JD Supra takes reasonable precautions to insure that user information is kept private. We restrict access to user information to those individuals who reasonably need access to perform their job functions, such as our third party email service, customer service personnel and technical staff. However, please note that no method of transmitting or storing data is completely secure and we cannot guarantee the security of user information. Unauthorized entry or use, hardware or software failure, and other factors may compromise the security of user information at any time.

If you have reason to believe that your interaction with us is no longer secure, you must immediately notify us of the problem by contacting us at info@jdsupra.com. In the unlikely event that we believe that the security of your user information in our possession or control may have been compromised, we may seek to notify you of that development and, if so, will endeavor to do so as promptly as practicable under the circumstances.

Sharing and Disclosure of Information JD Supra Collects

Except as otherwise described in this privacy statement, JD Supra will not disclose personal information to any third party unless we believe that disclosure is necessary to: (1) comply with applicable laws; (2) respond to governmental inquiries or requests; (3) comply with valid legal process; (4) protect the rights, privacy, safety or property of JD Supra, users of the Service, Website visitors or the public; (5) permit us to pursue available remedies or limit the damages that we may sustain; and (6) enforce our Terms & Conditions of Use.

In the event there is a change in the corporate structure of JD Supra such as, but not limited to, merger, consolidation, sale, liquidation or transfer of substantial assets, JD Supra may, in its sole discretion, transfer, sell or assign information collected on and through the Service to one or more affiliated or unaffiliated third parties.

Links to Other Websites

This Website and the Service may contain links to other websites. The operator of such other websites may collect information about you, including through cookies or other technologies. If you are using the Service through the Website and link to another site, you will leave the Website and this Policy will not apply to your use of and activity on those other sites. We encourage you to read the legal notices posted on those sites, including their privacy policies. We shall have no responsibility or liability for your visitation to, and the data collection and use practices of, such other sites. This Policy applies solely to the information collected in connection with your use of this Website and does not apply to any practices conducted offline or in connection with any other websites.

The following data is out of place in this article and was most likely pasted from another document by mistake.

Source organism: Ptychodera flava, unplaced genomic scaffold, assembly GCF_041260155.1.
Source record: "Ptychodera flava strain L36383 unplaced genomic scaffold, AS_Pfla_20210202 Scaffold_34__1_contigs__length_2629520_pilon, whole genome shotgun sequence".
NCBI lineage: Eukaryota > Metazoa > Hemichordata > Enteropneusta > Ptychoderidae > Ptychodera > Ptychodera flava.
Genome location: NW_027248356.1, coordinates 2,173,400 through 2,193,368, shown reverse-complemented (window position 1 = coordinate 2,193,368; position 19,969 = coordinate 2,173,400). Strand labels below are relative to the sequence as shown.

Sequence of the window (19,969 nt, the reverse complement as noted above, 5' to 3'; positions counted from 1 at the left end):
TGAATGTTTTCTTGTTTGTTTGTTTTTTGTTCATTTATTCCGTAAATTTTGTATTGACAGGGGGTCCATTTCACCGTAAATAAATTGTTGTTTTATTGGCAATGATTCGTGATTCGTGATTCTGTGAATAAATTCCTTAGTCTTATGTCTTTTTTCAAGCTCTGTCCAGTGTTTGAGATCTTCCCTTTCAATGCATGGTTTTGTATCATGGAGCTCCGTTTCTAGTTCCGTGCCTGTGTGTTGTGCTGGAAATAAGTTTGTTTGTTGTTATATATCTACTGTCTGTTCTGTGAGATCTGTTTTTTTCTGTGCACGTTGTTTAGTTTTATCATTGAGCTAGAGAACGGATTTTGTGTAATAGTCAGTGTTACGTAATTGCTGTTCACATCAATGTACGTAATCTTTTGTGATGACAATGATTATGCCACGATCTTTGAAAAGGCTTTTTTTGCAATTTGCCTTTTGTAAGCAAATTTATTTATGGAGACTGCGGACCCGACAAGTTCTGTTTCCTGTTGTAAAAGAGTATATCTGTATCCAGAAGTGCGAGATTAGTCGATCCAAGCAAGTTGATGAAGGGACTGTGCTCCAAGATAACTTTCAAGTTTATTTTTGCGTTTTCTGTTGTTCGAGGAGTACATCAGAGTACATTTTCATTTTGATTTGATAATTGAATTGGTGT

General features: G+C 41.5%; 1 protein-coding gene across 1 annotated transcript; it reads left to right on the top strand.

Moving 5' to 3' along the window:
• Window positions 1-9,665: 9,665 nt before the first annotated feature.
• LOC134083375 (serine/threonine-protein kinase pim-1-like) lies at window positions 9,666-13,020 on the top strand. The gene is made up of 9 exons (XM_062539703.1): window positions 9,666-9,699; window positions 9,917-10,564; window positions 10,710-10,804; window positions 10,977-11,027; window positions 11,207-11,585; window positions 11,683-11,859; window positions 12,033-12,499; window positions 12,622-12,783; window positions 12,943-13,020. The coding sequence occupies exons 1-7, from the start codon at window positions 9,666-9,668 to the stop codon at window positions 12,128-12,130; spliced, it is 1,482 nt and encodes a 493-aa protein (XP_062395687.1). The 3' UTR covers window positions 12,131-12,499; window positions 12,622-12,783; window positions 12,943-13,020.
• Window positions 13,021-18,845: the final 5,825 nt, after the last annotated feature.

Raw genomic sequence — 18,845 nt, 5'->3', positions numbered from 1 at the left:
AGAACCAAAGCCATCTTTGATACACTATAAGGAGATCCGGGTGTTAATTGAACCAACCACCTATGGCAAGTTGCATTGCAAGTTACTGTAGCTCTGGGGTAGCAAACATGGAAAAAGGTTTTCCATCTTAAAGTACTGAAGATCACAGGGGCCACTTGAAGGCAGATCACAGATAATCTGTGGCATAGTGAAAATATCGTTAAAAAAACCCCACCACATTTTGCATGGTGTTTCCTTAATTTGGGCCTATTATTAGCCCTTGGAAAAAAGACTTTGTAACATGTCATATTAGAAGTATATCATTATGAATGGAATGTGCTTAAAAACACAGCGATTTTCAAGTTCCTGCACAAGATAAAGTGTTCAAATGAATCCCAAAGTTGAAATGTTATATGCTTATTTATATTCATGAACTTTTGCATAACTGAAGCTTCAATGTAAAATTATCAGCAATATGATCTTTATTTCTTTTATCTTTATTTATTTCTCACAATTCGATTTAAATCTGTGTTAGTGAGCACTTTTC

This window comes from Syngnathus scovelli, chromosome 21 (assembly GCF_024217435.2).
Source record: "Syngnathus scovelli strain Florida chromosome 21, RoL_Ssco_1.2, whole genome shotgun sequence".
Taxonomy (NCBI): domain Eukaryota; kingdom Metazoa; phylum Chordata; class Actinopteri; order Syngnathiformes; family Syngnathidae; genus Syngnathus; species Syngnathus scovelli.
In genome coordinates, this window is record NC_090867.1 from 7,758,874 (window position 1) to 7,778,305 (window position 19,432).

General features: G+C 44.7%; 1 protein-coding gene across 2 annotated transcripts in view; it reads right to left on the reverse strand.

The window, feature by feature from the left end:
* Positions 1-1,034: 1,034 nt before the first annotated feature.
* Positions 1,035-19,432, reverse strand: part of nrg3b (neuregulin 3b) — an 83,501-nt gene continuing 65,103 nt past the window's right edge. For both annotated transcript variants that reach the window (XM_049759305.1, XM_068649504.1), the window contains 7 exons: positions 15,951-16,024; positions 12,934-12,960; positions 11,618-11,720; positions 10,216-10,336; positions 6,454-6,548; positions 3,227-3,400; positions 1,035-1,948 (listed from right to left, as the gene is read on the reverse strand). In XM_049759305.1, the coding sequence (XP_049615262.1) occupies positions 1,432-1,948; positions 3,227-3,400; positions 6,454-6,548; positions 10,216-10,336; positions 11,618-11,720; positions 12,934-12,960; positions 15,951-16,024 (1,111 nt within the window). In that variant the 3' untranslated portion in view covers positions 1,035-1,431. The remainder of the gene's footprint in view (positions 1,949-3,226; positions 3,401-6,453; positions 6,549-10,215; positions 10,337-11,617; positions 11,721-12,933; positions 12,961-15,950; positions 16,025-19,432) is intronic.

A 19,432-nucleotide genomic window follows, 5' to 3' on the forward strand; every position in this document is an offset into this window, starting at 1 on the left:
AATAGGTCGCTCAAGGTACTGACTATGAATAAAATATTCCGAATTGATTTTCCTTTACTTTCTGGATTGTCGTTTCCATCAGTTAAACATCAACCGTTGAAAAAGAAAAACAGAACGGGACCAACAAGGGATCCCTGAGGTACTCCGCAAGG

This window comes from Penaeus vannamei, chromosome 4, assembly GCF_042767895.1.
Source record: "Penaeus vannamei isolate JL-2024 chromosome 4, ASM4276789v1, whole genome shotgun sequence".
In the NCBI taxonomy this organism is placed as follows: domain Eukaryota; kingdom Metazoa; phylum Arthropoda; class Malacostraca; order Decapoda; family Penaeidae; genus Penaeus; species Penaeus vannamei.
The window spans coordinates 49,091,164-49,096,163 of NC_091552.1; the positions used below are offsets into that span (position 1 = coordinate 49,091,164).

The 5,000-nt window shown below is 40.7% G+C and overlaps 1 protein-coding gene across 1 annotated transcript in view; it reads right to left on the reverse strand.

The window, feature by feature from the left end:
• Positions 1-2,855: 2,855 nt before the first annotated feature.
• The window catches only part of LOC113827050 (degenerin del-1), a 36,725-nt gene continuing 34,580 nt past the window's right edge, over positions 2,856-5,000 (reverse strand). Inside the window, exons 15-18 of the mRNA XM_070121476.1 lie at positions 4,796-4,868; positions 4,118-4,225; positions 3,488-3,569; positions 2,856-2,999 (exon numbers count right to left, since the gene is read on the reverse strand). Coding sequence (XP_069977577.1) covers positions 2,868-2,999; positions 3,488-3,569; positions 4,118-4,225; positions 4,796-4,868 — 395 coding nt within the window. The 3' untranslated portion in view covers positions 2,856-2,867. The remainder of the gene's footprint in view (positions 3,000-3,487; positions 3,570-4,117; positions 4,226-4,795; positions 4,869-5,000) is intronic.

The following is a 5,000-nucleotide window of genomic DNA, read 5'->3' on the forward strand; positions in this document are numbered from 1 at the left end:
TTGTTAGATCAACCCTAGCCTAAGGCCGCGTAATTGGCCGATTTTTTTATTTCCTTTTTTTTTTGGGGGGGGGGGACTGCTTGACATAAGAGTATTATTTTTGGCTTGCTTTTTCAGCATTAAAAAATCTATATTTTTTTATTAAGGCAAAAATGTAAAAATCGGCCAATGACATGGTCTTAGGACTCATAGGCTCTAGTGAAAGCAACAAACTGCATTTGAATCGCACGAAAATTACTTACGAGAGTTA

Changes in Our Privacy Policy

We reserve the right to change this Policy at any time. Please refer to the date at the top of this page to determine when this Policy was last revised. Any changes to our privacy policy will become effective upon posting of the revised policy on the Website. By continuing to use the Service or Website following such changes, you will be deemed to have agreed to such changes. If you do not agree with the terms of this Policy, as it may be amended from time to time, in whole or part, please do not continue using the Service or the Website.

Contacting JD Supra

If you have any questions about this privacy statement, the practices of this site, your dealings with this Web site, or if you would like to change any of the information you have provided to us, please contact us at: info@jdsupra.com.

- hide
*With LinkedIn, you don't need to create a separate login to manage your free JD Supra account, and we can make suggestions based on your needs and interests. We will not post anything on LinkedIn in your name. Or, sign up using your email address.